Why does the Posuk from one posuk to the Next change the word for eating they could have both said יֵאָכֵל?

Also why in one Posuk is it spelled מַצֹּת and the next posuk מַצּוֹת?

Posuk Vov:

שִׁבְעַת יָמִים תֹּאכַל מַצֹּת וּבַיּוֹם הַשְּׁבִיעִי חַג לַי־הֹוָ־ה

Posuk Zayin:

מַצּוֹת יֵאָכֵל אֵת שִׁבְעַת הַיָּמִים וְלֹא יֵרָאֶה לְךָ חָמֵץ וְלֹא יֵרָאֶה לְךָ שְׂאֹר בְּכָל גְּבֻלֶךָ

2 Answers 2


R' Shneur Zalman of Liadi (Likkutei Torah, Pekudei 5b) explains homiletically that יֵאָכֵל is transitive: "matzos shall feed the seven days" - the latter representing the seven aspects that make up a person's emotional self. The Torah is saying, then, that these need to be suffused with the nullification (bittul) to G-d that the matzah represents.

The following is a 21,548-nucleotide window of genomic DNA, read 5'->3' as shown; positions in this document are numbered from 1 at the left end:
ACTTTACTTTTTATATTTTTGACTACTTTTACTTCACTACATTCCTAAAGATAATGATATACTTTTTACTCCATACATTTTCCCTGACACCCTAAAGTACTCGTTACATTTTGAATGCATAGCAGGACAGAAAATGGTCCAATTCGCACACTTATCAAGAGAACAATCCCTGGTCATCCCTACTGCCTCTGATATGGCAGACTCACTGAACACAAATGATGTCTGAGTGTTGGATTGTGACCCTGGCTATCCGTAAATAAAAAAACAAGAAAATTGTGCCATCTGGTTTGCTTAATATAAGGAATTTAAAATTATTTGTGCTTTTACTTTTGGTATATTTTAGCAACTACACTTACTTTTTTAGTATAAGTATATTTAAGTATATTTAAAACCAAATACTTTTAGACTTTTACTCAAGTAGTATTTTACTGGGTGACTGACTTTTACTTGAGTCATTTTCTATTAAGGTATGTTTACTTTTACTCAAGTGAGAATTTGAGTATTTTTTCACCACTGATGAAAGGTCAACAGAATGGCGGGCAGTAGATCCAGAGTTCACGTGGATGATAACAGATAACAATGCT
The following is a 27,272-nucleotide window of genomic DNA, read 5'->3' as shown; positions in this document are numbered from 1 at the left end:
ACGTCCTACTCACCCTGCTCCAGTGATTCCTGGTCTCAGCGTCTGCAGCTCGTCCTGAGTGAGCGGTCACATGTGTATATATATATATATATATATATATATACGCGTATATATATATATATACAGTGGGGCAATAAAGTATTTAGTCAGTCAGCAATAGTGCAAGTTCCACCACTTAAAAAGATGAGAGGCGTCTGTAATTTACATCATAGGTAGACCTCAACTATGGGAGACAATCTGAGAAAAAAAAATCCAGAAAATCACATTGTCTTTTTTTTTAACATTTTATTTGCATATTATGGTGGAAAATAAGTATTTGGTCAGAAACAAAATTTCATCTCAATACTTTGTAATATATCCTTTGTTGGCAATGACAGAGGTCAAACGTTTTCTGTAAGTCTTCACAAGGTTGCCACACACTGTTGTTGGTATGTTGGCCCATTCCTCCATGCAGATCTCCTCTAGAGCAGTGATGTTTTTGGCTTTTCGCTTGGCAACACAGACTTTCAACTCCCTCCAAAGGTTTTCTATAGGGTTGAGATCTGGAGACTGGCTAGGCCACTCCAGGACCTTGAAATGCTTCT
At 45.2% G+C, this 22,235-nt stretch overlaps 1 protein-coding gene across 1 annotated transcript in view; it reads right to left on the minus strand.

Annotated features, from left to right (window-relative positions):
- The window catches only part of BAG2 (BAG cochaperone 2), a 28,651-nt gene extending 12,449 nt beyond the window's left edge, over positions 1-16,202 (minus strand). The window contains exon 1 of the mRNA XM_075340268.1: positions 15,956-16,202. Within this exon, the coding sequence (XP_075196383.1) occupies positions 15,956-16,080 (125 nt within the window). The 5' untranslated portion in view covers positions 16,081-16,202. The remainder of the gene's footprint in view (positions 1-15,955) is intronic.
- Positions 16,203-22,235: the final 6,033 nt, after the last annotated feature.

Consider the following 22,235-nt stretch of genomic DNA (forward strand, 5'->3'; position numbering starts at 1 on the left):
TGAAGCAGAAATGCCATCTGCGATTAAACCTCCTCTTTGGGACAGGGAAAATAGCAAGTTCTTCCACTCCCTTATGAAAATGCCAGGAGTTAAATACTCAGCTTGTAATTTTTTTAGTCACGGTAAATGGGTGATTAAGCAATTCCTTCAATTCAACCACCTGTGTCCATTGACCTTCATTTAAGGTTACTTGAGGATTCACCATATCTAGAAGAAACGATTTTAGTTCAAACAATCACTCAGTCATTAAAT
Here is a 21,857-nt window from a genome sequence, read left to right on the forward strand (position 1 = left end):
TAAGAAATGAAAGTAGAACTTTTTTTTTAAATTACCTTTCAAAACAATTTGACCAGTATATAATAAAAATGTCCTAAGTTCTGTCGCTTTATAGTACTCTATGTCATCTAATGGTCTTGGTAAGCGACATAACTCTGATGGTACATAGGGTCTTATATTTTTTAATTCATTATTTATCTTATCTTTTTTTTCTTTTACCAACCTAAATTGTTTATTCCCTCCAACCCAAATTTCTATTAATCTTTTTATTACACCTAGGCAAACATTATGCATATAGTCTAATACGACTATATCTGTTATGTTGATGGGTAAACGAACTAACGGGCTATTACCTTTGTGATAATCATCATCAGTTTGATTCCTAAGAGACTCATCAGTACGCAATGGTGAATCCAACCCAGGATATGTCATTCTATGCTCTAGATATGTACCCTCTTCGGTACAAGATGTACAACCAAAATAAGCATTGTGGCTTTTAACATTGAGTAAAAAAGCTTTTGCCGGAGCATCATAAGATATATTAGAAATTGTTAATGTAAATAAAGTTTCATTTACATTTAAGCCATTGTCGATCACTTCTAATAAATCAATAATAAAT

He also refers there to another discourse of his (ibid., Tzav 13a ff), in which the two spellings of מצ(ו)ת are analyzed. The defective spelling, he says, refers to the matzah eaten on the night of Pesach in Egypt, a purely human effort; the vav in the full spelling symbolizes the "drawing down" (the usual significance of this in Kabbalistic thought) of the revelation of G-dliness that accompanied the Exodus, which indeed wouldn't allow for the dough to rise.


The Gra gives an Interesting answer: First posuk the Torah is talking about your personal mitzvah to eat Matzah therefore it is a command תֹּאכַל מַצֹּת and the word Matzah is spelled without a Vov.The second Posuk says יֵאָכֵל- "it should be eaten"(by others) meaning its talking about the Mitzvah of KIMCHA DPISCHA (Giving the Poor Wheat) and for this Mitzvah do it fully so it is spelled with a Vov.

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